HYUNDAI has unveiled a new sub-brand dedicated exclusively to its pure-electric offerings. Ioniq, which has already been used by the South Korean car maker as a name for its electric family saloon, will now act as an umbrella term for all of its forthcoming electric models.
The name Ioniq is a mashup of “ion” (an electrically charged atom) and “unique”. Unlike some other electric spin-offs like Polestar (Volvo’s electric performance branch), the Ioniq sub brand will not wear a different badge to its parent company, with all models continuing to bear the Hyundai motif.
Alongside the announcement of the sub brand, Hyundai has promised a host of new models to comprise its line-up. There will be three new Ioniq models released over the next four years, beginning with the Ioniq 5, to be released at the beginning of 2021. The Ioniq 5 will be based on the Hyundai Concept 45, a midsize crossover. The 45, named for the number of years since the Giugiaro-designed Pony concept (Hyundai’s first model) was released, has been teased since mid-2019, and was fully unveiled at the 2019 Frankfurt Motor Show – one of the last to go ahead before the coronavirus all but emptied the 2020 motoring calendar.
Its folded-paper, geometric styling previewed the design language that Hyundai will use for its electric cars going forward, although the production model spied in testing at the Nurburgring in July is predictably less dramatic.
The company has already shown its ability to design a good electric car with the Ioniq saloon, which comes in increasing increments of electrification including self-charging hybrid, plug-in hybrid and pure-electric (as does Hyundai’s other electric offering, the Kona SUV). The pure-electric edition of the Ioniq won the best family electric car in the inaugural What Car? Electric Car Awards at the beginning of this month.
The Ioniq sub brand will release SUVs on odd numbers and saloons on even numbers, says Hyundai. The Ioniq 6, then, will be based on the well-received Prophecy concept that would have debuted at the Geneva Motor Show had it not been cancelled at the very last minute. The Prophecy is a four door, four seat coupe that is something of a manifesto for Hyundai’s “Sensuous Sportiness” design philosophy.
It reportedly takes aesthetic cues from sports cars of the 1930s, although there are visible similarities (at the back, especially) to the Porsche 911. We would assume that some of the Prophecy’s more outlandish features — including the joysticks that replace the traditional steering wheel — will probably not make it to the Ioniq 6. This will be followed by (you’ll never guess) the Ioniq 7, which will be a large SUV slated for release in 2024.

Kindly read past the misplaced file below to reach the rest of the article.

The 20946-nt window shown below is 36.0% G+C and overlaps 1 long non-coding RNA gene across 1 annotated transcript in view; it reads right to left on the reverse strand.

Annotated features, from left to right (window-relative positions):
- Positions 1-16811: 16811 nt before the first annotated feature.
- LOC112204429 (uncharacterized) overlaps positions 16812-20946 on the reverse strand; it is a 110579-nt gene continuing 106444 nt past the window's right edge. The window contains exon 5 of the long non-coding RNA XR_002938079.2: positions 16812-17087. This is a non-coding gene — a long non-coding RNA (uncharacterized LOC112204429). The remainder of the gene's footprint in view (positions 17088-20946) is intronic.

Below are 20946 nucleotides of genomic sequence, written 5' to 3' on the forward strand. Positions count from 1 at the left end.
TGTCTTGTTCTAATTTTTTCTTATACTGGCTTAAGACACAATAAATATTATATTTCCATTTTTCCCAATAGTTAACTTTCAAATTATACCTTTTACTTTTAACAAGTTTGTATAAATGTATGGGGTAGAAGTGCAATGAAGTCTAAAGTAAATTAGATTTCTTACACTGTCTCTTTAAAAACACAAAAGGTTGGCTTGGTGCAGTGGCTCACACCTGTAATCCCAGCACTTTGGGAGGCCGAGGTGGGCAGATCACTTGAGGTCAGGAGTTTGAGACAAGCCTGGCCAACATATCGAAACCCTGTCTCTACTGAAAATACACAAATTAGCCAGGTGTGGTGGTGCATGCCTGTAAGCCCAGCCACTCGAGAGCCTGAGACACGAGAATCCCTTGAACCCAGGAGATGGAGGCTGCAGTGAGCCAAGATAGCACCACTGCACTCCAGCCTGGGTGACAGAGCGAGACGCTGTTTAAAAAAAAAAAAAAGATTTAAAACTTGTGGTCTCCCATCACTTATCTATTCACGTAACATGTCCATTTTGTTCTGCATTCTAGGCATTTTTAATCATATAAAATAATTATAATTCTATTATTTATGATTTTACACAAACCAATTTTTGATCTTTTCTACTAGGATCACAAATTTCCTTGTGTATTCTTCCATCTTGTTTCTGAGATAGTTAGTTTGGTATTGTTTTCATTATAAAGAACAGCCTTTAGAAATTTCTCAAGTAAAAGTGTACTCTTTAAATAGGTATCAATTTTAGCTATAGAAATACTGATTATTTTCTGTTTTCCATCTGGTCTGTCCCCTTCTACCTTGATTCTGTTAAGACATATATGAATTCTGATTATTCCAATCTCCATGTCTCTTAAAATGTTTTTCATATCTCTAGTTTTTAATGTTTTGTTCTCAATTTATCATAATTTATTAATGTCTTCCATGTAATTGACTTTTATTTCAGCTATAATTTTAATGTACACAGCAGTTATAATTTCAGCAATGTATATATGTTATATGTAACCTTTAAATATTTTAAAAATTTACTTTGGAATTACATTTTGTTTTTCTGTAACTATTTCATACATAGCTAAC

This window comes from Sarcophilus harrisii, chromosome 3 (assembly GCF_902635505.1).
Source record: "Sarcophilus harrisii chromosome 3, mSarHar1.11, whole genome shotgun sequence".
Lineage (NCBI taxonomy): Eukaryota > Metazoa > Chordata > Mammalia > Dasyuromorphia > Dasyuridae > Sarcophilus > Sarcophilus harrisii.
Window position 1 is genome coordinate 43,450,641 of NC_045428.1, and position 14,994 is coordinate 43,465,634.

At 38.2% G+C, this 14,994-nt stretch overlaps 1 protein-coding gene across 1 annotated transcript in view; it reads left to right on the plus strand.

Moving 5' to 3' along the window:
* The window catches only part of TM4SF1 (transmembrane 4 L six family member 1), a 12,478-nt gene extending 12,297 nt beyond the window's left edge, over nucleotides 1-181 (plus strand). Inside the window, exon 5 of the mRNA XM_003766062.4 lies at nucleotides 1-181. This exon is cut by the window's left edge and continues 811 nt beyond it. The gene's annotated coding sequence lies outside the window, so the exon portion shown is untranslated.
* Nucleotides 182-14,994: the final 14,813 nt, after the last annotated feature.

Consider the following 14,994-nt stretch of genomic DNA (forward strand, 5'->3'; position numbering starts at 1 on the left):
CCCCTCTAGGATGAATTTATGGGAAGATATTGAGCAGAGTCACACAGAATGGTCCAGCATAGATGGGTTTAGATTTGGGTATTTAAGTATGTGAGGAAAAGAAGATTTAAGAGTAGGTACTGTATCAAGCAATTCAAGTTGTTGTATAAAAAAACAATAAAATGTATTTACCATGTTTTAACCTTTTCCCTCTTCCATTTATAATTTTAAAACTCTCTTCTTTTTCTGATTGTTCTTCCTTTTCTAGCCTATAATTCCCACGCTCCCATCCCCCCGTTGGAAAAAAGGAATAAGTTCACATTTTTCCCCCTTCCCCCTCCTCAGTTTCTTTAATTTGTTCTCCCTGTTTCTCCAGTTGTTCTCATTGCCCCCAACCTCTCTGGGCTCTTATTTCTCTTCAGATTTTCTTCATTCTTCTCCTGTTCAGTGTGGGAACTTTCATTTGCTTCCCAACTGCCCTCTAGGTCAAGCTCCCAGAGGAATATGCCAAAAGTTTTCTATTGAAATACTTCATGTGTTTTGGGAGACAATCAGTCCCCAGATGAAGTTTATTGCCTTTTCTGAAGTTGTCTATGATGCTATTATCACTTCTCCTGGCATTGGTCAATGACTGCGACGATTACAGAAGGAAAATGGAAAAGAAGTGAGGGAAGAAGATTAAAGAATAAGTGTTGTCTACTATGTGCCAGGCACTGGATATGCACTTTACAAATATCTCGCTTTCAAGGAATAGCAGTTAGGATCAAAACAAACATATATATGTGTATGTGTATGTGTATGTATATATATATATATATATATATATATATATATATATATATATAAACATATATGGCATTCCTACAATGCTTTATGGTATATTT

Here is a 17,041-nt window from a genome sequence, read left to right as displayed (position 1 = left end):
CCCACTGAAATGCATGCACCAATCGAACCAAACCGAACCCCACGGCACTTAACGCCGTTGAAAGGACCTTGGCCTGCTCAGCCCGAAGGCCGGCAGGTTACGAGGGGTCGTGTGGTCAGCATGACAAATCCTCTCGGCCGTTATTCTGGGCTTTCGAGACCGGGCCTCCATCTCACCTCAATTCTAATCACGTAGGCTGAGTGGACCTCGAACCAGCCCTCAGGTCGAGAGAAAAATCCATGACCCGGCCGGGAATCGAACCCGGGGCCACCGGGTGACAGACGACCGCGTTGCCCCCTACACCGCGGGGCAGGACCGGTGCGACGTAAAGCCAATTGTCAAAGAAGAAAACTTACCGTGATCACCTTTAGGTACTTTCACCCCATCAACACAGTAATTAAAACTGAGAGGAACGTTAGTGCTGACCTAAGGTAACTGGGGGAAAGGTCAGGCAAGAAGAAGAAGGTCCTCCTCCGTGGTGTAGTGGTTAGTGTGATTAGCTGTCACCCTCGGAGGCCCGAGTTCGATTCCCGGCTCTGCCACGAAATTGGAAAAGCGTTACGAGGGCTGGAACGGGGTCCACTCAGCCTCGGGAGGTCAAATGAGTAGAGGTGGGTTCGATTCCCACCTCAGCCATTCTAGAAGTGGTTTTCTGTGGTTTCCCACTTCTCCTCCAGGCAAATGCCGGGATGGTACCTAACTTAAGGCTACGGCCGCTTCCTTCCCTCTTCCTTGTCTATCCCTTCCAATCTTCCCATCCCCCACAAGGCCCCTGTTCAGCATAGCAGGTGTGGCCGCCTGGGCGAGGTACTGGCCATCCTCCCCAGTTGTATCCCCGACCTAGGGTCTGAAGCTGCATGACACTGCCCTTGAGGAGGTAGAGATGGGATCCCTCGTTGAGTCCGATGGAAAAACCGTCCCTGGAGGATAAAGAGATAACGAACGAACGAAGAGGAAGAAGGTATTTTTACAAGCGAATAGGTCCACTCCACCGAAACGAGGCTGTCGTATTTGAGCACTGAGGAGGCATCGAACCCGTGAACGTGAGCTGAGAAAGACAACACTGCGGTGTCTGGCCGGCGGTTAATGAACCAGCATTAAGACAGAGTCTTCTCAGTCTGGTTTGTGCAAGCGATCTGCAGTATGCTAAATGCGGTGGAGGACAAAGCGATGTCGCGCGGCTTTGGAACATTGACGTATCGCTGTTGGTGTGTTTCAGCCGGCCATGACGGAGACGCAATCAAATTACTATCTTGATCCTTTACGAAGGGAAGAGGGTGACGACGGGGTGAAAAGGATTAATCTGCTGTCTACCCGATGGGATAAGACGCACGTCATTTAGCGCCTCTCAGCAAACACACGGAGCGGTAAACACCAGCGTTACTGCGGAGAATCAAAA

All of the currently planned models will make use of Hyundai’s E-GMP platform, which, according to Hyundai, will not only allow fast charging and long range, but allow it to reimagine the interior of the car as as a “smart living space”, with highly adjustable seats and multi-purpose features including glove boxes that double up as drawers.
Hyundai celebrated the announcement by illuminating the London Eye with a letter “Q” — perhaps the “O” in Ioniq wasn’t distinctive enough — launching the brand’s “I’m in charge” campaign, which aims to promote “empowerment of the environment and diverse lifestyles through Ioniq”.
With the unveiling of Ioniq, Hyundai hopes to become the world’s third-largest maker of pure-electric cars by 2025, predicting that sales will number around 560,000 by that time. Tesla and Renault are currently the two biggest electric car makers in the world, although Chinese company BYD is expected to return to a top-spot in the not-too-distant future after the coronavirus pandemic decimated its sales.
Wonhong Cho, Executive Vice President and Global Chief Marketing Officer at Hyundai, said: “The Ioniq brand will change the paradigm of EV customer experience. With a new emphasis on connected living, we will offer electrified experiences integral to an eco-friendly lifestyle.”